Details of the horseshoe vortex formation around a cylinder were studied to determine the flow parameters that affect the flow separation in front of the cylinder. An experimental setup consisting of a circular cylinder vertically mounted on the floor of the wind tunnel test section was assembled. The approaching turbulent boundary layer was four centimeters thick. Pressures were measured on the cylinder surface and the tunnel floor with surface static pressure taps. Surface flow visualizations were accomplished to locate singlar points and the size of separation region on the endwall surface. Interior mean and fluctuating velocity data and Reynolds stresses in front of the cylinder were nonintrusively measured with a two-component Laser Doppler Anemometer system. Freestream stagnation at the endwall/cylinder surface occurred in all cases, but two types of separation were identified in this investigation. The flow pattern in the separation region depends on the freestream momentum and the boundary layer displacement thickness. A large-scale fully developed vortex was formed in the plane of symmetry for low approaching freestream velocities. A fully developed vortex was not present at higher approach velocities. Maximum production of turbulent kinetic energy was measured around the core of the vortex when fully formed.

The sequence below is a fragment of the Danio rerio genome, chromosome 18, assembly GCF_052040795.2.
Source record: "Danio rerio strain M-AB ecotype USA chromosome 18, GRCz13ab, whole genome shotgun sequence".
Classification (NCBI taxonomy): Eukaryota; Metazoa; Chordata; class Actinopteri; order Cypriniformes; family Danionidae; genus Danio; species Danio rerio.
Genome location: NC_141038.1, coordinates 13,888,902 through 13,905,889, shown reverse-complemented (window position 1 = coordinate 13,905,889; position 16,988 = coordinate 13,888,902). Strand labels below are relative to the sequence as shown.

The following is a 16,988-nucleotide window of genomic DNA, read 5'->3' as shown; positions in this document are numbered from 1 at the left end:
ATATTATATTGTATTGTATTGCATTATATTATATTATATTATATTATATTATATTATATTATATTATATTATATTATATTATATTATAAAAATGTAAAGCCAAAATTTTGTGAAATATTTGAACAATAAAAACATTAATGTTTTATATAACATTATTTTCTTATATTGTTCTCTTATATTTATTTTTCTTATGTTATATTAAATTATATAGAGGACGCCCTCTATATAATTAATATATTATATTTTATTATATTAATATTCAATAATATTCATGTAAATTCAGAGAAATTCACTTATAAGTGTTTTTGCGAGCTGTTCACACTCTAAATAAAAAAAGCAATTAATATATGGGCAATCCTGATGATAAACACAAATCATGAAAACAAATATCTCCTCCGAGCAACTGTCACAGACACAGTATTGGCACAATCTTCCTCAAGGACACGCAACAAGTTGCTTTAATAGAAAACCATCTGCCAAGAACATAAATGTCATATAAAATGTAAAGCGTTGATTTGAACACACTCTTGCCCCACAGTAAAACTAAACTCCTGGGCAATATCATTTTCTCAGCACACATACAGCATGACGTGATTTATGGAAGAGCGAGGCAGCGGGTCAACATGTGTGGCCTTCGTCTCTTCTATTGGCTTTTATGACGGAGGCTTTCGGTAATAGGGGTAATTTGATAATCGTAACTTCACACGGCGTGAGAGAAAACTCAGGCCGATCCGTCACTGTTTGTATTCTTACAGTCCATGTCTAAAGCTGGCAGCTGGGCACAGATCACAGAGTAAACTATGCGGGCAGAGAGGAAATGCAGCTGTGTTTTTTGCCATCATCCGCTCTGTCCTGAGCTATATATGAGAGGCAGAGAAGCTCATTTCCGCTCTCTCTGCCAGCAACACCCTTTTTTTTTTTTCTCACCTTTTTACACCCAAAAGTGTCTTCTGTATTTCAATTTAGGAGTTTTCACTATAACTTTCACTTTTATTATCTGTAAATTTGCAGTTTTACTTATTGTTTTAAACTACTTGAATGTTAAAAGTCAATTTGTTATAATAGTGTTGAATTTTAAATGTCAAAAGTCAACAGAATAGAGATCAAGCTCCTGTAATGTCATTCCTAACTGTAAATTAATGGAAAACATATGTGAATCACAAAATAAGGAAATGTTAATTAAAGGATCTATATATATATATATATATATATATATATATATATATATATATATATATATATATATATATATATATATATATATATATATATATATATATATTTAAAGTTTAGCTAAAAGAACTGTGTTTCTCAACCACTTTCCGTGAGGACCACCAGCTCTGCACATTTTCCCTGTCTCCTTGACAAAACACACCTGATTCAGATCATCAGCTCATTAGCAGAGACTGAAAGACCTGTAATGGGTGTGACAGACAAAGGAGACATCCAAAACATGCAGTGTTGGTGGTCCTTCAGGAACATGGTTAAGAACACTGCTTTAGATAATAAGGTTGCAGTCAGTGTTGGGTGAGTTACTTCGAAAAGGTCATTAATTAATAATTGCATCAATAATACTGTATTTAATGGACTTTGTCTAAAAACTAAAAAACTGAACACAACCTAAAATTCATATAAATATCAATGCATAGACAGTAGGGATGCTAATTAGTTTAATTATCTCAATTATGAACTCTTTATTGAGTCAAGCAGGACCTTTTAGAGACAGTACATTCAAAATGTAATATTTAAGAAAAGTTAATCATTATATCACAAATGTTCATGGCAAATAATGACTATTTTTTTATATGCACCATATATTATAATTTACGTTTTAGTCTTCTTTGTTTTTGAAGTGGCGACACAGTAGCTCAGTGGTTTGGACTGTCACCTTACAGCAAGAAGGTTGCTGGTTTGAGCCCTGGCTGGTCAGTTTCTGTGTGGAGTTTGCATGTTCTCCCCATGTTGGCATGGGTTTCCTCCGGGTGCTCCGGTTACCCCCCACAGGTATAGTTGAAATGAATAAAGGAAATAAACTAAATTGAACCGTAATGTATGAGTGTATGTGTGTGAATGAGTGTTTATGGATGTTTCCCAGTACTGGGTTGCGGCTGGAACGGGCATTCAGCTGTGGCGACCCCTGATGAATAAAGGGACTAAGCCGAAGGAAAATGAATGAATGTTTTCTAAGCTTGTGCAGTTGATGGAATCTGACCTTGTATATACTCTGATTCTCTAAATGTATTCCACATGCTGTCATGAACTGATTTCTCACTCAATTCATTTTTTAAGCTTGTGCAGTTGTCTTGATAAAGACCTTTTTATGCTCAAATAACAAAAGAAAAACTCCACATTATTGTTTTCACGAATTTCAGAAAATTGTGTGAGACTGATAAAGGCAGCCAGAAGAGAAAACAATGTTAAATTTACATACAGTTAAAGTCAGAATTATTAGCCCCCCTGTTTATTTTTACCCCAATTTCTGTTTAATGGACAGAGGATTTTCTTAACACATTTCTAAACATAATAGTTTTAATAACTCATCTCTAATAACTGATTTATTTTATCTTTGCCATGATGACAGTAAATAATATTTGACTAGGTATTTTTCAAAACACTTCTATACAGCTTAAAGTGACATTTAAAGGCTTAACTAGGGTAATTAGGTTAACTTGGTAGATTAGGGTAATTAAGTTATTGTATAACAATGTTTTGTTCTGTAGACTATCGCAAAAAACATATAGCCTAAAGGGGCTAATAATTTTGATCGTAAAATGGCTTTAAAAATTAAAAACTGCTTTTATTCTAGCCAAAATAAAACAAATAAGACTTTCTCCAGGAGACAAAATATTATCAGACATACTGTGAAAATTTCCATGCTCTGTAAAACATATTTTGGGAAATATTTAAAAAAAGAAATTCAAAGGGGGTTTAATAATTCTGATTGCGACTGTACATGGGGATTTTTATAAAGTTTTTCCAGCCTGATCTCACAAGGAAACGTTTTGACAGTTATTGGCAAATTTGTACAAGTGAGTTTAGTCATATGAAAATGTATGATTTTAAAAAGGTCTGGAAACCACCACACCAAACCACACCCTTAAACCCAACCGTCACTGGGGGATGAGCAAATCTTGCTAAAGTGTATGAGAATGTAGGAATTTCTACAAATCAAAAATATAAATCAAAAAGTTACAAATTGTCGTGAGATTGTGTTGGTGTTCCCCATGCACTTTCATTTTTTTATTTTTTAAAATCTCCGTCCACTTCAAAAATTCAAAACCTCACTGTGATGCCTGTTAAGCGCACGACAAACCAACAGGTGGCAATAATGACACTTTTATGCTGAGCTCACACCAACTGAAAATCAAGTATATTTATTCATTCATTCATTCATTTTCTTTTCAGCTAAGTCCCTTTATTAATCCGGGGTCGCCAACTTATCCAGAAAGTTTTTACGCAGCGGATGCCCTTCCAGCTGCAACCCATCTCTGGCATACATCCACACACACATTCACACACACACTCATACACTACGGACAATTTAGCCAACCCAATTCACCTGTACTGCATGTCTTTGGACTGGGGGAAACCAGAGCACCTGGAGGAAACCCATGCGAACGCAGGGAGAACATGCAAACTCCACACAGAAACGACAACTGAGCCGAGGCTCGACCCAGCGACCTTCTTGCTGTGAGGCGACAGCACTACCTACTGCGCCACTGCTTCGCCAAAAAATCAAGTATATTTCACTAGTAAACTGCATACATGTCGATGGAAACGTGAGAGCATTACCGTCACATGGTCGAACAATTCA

Effect of Freestream Velocity on the Three-Dimensional Separated Flow Region in Front of a Cylinder
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Eckerle, W. A., and Awad, J. K. (March 1, 1991). "Effect of Freestream Velocity on the Three-Dimensional Separated Flow Region in Front of a Cylinder." ASME. J. Fluids Eng. March 1991; 113(1): 37–44. https://doi.org/10.1115/1.2926493
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